Beyond Representation: Television Drama and the Politics and Aesthetics of Identity

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Manchester University Press, Aug 31, 2011 - Performing Arts - 214 pages
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Beyond representation explores whether the last thirty years witnessed signs of 'progress' or 'progressiveness' in the representation of 'marginalised' or subaltern identity categories within television drama in Britain and the US. In doing so, it interrogates some of the key assumptions concerning the relationship between aesthetics and the politics of identity that have influenced and informed television drama criticism during this period. This book examines ideas around politics and aesthetics, which emerge from such theories as Marxist-socialism and postmodernism, feminism and postmodern feminism, anti-racism and postcolonialism, queer theory and theories of globalisation, and evaluates their impact on television criticism and on television as an institution. These discussions are consolidated through a number of case studies that offer analyses of a range of television drama texts including 'Ally McBeal', 'Supply and Demand', 'The Bill', 'Second Generation', 'Star Trek: Enterprise', 'Queer as Folk', 'Metrosexuality' and 'The Murder of Stephen Lawrence'.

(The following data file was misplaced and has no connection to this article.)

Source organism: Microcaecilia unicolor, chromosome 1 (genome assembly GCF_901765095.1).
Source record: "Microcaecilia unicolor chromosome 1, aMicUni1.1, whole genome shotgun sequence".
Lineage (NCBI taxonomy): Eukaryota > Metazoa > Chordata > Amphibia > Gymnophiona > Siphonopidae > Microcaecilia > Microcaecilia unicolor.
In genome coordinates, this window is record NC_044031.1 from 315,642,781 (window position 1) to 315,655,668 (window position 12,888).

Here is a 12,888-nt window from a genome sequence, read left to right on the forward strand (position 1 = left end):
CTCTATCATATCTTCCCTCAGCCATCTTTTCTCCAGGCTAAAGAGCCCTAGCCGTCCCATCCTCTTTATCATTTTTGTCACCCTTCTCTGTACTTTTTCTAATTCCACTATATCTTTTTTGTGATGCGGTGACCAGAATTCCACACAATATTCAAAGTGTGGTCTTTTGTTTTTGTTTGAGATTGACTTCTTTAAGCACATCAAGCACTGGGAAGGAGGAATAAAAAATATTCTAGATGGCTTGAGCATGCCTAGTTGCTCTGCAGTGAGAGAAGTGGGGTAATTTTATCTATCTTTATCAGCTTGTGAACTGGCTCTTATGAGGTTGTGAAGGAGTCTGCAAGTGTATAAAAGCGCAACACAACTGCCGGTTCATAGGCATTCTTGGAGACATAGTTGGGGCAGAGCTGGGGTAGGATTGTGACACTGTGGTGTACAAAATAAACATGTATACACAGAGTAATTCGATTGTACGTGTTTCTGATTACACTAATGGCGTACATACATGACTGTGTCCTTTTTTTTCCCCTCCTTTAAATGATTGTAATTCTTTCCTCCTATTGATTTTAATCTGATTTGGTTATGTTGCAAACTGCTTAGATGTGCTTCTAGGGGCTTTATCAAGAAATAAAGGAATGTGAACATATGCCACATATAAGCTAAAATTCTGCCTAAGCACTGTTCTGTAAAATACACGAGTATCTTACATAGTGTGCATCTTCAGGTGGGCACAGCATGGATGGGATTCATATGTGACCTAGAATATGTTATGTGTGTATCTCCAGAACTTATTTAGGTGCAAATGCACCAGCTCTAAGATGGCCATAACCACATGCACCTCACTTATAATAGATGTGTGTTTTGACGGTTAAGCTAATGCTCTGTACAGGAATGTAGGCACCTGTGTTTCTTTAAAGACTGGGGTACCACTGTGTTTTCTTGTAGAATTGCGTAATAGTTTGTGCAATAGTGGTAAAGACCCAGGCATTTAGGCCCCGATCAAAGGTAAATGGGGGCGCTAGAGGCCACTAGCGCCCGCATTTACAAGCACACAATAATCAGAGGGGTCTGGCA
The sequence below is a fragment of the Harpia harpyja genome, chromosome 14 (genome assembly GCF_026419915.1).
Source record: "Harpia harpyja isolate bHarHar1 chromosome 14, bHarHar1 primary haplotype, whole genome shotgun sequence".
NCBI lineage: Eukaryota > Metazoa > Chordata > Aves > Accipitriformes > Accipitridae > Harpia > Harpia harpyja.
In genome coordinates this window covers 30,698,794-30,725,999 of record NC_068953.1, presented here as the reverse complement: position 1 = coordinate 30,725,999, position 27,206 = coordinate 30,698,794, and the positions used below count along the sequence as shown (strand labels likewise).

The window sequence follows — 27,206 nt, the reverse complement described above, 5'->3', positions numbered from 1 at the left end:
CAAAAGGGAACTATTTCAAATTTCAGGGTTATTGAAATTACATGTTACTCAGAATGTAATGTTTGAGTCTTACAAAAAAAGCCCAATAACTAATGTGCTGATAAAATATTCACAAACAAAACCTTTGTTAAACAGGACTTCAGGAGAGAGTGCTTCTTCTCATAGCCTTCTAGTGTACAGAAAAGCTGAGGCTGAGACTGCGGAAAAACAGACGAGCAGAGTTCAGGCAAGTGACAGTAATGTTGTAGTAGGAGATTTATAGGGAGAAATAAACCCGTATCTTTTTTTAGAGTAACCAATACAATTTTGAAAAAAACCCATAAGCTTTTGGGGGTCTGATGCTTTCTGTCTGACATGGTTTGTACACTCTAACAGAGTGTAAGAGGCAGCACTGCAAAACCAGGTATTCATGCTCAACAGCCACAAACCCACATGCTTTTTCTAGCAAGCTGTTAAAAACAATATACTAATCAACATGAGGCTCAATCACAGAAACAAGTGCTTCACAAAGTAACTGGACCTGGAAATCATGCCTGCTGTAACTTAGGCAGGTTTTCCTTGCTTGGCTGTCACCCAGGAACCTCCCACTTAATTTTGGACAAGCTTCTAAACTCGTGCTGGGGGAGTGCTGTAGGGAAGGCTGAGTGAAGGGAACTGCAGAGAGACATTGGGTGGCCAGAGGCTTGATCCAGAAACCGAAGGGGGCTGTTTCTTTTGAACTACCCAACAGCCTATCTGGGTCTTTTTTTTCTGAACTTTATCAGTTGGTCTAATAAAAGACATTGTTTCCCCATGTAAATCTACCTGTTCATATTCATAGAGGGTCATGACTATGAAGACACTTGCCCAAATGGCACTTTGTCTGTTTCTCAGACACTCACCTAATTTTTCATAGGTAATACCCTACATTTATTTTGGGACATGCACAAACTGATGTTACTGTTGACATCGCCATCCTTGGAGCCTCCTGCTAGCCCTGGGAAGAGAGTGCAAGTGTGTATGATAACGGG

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Could have been more carefully researched. David Kelley's name is misspelled. His speech where Ally McBeal wants to get married first was spoken in episode Silver Bells not Blame Game.


The ends of feminisms? From Madonna to Ally McBeal
diasporic subjectivities and race relations
myths of the global and global
Only human nature after all? Romantic attractions
beyond simple representation? Metrosexuality

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About the author (2011)

Geraldine Harris is Lecturer in the Department of Theatre Studies at Lancaster University.

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